Excerpt from the publisher’s description:
“This book explores the ways in which music can engender religious experience, by virtue of its ability to evoke the ineffable and affect how the world is open to us. Arguing against approaches that limit the religious significance of music to an illustrative function, The Extravagance of Music sets out a more expansive and optimistic vision, which suggests that there is an ‘excess’ or ‘extravagance’ in both music and the divine that can open up revelatory and transformative possibilities.”
David Brown and Gavin Hopps, The Extravagance of Music, Cham: Palgrave Macmillan, 2018. Foreword by Frank Burch Brown (pp.v-xvii).
Hardcover ISBN: 978-3-319-91817-4
e-Book ISBN: 91818-1
As part of ITIA’s innovative research, we are pleased to share the following call for participants for a survey on progressive rock and spirituality.
Hello! My name is Kimberley Anderson and I’m a PhD student in Theology and the Arts at the University of St Andrews. My thesis explores how certain forms of progressive rock might be connected to spiritual or religious experience. To make my project as accurate as possible, I am gathering first-hand accounts of how listeners experience this music, and I would be delighted to hear from you if you have anything to say about this combination of ideas.
This month I am running a survey that is open to people of all backgrounds, beliefs and persuasions, as long as they are over 18 years of age and interested in progressive rock. My definition of progressive rock is very flexible, so please do not be put off if you only have experience with a few bands which fit loosely into this category.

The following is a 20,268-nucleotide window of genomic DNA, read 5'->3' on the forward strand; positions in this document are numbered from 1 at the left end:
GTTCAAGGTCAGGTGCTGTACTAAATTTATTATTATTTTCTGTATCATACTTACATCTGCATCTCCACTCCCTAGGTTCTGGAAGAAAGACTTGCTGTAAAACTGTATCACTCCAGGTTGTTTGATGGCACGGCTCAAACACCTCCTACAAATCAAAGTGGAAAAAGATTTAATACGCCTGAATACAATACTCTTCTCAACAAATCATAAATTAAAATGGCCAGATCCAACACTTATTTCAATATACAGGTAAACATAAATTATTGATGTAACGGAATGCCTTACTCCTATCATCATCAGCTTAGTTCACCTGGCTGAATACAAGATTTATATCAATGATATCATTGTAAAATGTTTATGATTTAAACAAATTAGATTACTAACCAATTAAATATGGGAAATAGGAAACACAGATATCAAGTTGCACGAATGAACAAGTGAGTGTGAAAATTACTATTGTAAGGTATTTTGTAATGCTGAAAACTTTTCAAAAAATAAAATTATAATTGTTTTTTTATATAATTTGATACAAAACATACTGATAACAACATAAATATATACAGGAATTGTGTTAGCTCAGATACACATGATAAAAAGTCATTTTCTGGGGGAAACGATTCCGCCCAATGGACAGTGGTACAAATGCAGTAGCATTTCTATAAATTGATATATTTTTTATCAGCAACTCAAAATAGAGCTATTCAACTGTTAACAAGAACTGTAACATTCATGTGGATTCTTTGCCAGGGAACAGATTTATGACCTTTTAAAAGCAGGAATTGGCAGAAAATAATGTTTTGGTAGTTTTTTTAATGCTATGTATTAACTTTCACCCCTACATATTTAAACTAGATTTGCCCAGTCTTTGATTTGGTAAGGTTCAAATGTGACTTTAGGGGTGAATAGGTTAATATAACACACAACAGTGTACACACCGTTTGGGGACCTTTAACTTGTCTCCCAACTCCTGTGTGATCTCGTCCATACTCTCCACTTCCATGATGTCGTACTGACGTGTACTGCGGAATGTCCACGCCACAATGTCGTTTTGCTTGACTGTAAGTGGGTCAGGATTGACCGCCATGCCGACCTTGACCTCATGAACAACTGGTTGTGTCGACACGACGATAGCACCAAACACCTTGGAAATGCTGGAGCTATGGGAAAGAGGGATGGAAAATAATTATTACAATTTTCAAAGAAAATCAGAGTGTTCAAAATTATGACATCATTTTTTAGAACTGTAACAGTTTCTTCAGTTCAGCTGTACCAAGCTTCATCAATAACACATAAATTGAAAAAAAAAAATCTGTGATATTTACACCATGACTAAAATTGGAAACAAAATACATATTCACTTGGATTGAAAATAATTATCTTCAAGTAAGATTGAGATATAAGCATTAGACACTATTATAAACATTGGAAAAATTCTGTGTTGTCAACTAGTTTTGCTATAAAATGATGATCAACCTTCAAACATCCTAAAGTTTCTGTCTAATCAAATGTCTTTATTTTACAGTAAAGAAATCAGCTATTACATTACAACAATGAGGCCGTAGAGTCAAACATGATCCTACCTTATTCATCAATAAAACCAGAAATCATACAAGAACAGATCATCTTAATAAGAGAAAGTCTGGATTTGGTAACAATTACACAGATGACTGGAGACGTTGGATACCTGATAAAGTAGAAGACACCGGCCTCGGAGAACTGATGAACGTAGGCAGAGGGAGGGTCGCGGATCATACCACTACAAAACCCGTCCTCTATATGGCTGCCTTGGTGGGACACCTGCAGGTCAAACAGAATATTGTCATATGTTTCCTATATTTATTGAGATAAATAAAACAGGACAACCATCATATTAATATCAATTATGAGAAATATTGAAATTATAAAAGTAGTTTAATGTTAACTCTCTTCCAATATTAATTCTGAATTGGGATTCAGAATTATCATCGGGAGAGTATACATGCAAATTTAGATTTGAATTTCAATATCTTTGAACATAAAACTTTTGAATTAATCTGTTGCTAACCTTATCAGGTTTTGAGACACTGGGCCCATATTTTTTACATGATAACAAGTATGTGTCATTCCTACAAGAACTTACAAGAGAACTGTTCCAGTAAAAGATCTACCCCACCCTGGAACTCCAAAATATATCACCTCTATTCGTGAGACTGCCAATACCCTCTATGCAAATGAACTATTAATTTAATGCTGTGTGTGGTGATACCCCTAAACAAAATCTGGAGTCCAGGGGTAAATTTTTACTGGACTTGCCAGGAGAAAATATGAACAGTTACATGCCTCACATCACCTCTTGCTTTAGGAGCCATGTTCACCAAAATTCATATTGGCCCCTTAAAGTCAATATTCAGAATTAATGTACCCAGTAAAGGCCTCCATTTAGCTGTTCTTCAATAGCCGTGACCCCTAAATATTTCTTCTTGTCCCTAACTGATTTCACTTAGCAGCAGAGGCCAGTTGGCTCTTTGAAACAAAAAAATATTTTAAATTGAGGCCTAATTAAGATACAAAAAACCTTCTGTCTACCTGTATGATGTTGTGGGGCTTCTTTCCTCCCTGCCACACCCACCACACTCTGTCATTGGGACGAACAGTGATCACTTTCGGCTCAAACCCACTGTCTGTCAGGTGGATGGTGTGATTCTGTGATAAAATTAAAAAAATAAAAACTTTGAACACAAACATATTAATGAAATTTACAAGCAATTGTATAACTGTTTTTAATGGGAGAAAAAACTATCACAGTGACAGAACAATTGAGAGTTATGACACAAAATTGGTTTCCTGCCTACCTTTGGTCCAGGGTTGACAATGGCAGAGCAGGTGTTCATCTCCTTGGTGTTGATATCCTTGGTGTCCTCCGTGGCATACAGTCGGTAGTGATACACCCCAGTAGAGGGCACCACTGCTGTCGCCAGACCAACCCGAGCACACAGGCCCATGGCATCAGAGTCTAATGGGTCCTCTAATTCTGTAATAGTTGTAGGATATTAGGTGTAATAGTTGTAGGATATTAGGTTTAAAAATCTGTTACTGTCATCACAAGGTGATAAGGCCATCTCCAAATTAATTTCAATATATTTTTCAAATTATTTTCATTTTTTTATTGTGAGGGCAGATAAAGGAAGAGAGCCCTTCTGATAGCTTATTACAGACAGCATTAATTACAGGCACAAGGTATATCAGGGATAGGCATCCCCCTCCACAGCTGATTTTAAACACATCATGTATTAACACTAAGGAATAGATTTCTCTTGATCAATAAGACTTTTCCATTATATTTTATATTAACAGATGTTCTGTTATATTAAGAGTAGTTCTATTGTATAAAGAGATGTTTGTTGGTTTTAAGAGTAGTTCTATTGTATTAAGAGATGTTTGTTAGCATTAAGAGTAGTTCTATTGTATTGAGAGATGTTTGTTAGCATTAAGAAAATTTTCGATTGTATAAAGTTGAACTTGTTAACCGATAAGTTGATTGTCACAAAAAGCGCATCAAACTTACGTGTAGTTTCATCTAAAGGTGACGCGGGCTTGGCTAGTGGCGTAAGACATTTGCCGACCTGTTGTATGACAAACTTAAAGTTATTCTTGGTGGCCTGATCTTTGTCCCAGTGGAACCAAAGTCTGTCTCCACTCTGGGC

It starts with some quick, general questions about how you perceive and experience prog rock, and moves on to ask participants to describe, where possible, specific kinds of experience related to progressive rock and spirituality. It can be completed online via the link below and, all in all, should only take 15-20 minutes of your time. Your answers will be treated confidentially, but there is also the option to leave your email address in case you are willing to keep in touch and perhaps answer any more questions (this would be extremely helpful!).
We are delighted to announce the appointment of Dr Rebekah Lamb to a new lectureship in Theology & the Arts at the School of Divinity, University of St Andrews, starting in August 2018.
Dr Lamb is currently a Gilson post-doctoral fellow at the University of St Michael’s College in the University of Toronto. Her research specialization is in Pre-Raphaelite art and poetry.
She is currently completing a book with McGill-Queen’s University Press on boredom as a distinctive, emerging modern experience of time in the Victorian period, and on theological and aesthetic dimensions and responses to that experience. She has recently published on Christina Rossetti’s theology of boredom, Chesterton and the Distributist Movement, and Dietrich von Hildebrand’s Liturgy and Personality.
Dr Lamb will be working in the School’s Institute for Theology, Imagination and the Arts alongside Dr Gavin Hopps (Senior Lecturer in Theology and Literature), Prof. Judith Wolfe (Professor of Philosophical Theology), and Dr George Corbett (Lecturer in Theology, Imagination and the Arts). She will contribute to the Institute’s expanded provision in undergraduate teaching and graduate distance learning, and to its creative and outreach initiatives.